What’s Left After A Loss
Ashes of memories.
My best friends and I combed through the sooty remains of the log cabin and wondered: What’s left? The fire had been so hot that it melted the window glass and incinerated pretty much everything else. We found the cast iron woodstove, the porcelain sink and tub, and the soundboard from the upright piano. (You can see it lying in the rubble there in the photo.)
We’d started coming to Sam’s cabin one year after Will’s 18-month-old died of a brain tumor. That first year was expressly designed to support Will. In future years, it turned out that all four of us needed some kind of support. We’ve returned each autumn to the Sawtooth Mountains to get off the grid, cook our favorite food, and enjoy cathartically honest conversation.
The day we went to see the remains, Sam took pictures and searched in vain for a river rock that he’d found a dozen years ago. Erosion had carved a smirking face on it that made everyone who touched it smile. I think he thought that finding that rock would work its magic one more time. Maybe take the edge off seeing this hand-made house, with its gritty chinking, reduced to ashes.
Will pushed back sections of corrugated metal that had once formed the roof and were now the floor. He found a candlestick, a fork, and most of a mug from the Twisp River Pub. He also found the enameled pot that we used to boil water in for washing dishes. I found myself wondering how many bus tubs of dishes we had done by hand over the past decade. Lots. Now they were crushed into mosaic-tile-sized pieces.
Andy kept repeating how it was surreal to see remnants of items that had been on the second floor now sitting at ground level. The coil springs from the mattress in the upstairs bedroom. The lead acid batteries that had stored energy from the solar panels. The antique chamber pot. Aluminum junction boxes. And lots and lots of nails. “It’s amazing how many nails held this place together,” he said, to no one in particular.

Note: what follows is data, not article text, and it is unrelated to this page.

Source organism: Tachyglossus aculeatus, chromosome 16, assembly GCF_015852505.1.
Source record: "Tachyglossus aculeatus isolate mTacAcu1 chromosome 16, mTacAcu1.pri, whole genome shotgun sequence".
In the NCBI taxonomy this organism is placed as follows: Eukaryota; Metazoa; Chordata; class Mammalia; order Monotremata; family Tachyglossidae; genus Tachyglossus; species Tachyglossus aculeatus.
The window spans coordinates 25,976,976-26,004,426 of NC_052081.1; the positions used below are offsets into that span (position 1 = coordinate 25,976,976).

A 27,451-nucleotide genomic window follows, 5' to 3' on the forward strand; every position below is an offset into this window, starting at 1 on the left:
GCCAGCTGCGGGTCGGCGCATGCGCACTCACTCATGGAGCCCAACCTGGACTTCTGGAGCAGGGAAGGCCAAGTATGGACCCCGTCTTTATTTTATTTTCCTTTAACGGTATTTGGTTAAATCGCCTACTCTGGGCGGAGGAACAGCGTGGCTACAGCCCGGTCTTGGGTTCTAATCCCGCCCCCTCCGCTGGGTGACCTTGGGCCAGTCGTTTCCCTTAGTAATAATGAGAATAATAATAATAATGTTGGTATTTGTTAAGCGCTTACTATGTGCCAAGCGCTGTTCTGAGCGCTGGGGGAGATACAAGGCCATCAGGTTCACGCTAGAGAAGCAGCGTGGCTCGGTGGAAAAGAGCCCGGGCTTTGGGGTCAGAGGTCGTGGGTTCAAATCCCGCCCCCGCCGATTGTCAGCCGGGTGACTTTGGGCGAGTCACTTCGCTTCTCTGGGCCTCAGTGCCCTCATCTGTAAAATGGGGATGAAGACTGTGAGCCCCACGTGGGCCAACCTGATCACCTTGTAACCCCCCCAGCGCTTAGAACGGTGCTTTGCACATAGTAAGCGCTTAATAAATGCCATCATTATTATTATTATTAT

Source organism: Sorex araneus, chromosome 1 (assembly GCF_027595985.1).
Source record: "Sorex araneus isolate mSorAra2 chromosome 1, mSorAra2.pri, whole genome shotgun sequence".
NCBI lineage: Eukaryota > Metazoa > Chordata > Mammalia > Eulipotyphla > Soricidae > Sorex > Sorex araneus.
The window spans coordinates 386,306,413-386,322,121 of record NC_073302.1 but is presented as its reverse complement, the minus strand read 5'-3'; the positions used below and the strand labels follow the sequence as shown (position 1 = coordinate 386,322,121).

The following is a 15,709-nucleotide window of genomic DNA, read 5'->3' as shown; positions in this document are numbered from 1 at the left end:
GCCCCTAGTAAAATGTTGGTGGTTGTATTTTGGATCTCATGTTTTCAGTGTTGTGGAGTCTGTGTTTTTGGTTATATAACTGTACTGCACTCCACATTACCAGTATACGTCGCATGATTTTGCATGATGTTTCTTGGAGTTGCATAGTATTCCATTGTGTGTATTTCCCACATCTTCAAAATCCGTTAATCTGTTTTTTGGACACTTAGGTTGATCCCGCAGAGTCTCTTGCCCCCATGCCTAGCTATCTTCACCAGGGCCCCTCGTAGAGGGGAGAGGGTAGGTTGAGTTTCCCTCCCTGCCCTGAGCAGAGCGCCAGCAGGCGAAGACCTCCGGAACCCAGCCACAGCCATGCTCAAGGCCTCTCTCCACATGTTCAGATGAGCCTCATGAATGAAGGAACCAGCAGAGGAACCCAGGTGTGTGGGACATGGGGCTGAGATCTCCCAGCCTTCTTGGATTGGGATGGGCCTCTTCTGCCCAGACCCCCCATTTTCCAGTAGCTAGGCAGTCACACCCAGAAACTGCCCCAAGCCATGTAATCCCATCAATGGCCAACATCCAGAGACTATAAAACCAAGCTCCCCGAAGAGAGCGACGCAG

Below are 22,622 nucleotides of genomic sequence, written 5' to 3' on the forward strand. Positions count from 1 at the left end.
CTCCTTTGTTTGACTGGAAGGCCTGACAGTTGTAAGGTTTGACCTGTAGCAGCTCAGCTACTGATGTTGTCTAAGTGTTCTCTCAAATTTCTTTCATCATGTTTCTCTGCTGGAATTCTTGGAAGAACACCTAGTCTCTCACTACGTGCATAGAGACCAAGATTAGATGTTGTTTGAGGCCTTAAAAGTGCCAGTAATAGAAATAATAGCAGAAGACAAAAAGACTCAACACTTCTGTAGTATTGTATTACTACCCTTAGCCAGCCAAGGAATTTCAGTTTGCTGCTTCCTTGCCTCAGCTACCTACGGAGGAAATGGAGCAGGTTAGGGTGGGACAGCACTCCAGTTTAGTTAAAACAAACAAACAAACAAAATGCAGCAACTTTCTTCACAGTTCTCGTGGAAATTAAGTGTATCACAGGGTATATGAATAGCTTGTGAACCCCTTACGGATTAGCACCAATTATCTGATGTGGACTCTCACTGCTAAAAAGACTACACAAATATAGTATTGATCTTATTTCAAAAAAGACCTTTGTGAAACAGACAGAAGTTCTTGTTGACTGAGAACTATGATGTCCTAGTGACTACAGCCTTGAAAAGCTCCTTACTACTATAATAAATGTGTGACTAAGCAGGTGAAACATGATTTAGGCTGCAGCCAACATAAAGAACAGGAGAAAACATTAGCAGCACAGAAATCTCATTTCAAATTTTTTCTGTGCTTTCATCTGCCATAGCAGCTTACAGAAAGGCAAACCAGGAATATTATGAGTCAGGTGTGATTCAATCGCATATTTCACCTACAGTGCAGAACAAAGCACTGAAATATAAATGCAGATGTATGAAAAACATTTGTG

We felt a bit like forensic scientists, poking around in the debris that day. The pattern of burned ponderosa pines told the story of how the fire had leapt from treetop to treetop before it devoured the house. A house, ironically, made of ponderosa pines felled on those very acres. The forest had violently repossessed what Sam and his family had borrowed for almost 20 years.
The four of us agreed that we’d miss the house. Sam talked about insurance and rebuilding. Andy talked about reworking the floor plan to enhance intimacy and the view of the mountains. Will wondered where the clean-up crew would dispose of the cabin’s remains some of which were surely toxic. And I thought to myself, It’s not the nails that held this place together. It’s the friendships.
I closed my eyes and remembered the guest book that once sat under the smirking river rock. So many people had gushed about the view, the cabin, the property, and the good times they’d had. Like many camps, the immersion in nature, close living quarters, and absence of electronic technology had a way of amplifying friendships.
“Guys!” Sam shouted. “Check it out. It’s in pieces, but it’s here.” I thought Sam had found the river rock, but then I saw something quite different. On the ground by his feet lay a wide piece of chinking into which the builder had used a stick to inscribe an e. e. cummings quote: “ The most wasted of all days is one without laughter.”
And so the rebuilding began.
Dr. Christopher Thurber serves on the faculty of Phillips Exeter Academy, a coeducational boarding high school. He is the father of two boys and author of the best-selling Summer Camp Handbook. In 2007, Chris co-founded Expert Online Training .